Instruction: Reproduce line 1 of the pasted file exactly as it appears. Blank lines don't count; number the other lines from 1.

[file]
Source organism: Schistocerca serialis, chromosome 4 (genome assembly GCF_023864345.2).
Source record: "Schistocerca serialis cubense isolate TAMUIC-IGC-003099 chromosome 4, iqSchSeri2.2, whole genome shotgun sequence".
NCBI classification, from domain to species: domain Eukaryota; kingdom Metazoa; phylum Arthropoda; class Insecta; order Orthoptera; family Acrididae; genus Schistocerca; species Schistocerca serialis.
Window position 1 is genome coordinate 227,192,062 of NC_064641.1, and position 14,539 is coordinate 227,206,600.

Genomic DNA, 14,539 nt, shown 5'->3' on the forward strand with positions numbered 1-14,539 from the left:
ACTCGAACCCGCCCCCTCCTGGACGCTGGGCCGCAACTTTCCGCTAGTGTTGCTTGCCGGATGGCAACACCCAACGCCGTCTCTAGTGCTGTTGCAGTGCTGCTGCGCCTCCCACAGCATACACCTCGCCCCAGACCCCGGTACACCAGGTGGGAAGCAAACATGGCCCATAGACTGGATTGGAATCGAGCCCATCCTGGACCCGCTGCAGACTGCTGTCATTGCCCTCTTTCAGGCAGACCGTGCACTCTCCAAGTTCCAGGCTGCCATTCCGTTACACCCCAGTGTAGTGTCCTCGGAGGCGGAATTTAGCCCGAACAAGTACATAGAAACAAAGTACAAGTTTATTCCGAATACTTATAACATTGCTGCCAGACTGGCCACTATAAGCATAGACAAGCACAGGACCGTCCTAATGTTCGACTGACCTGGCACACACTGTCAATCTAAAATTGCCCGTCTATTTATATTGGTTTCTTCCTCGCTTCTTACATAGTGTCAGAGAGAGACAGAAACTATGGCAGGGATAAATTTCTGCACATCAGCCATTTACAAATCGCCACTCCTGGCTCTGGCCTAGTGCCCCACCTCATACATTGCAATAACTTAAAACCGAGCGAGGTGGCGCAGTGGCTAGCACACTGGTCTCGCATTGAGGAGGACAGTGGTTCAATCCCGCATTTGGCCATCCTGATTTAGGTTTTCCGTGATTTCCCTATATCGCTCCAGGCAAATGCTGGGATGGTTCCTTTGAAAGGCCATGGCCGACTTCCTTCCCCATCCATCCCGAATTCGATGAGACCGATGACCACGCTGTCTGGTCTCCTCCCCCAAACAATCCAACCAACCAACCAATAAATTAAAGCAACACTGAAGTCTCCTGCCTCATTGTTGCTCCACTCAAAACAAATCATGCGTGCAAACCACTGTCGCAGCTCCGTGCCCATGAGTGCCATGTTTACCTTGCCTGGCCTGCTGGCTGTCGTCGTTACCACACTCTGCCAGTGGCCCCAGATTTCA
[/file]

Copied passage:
Source organism: Schistocerca serialis, chromosome 4 (genome assembly GCF_023864345.2).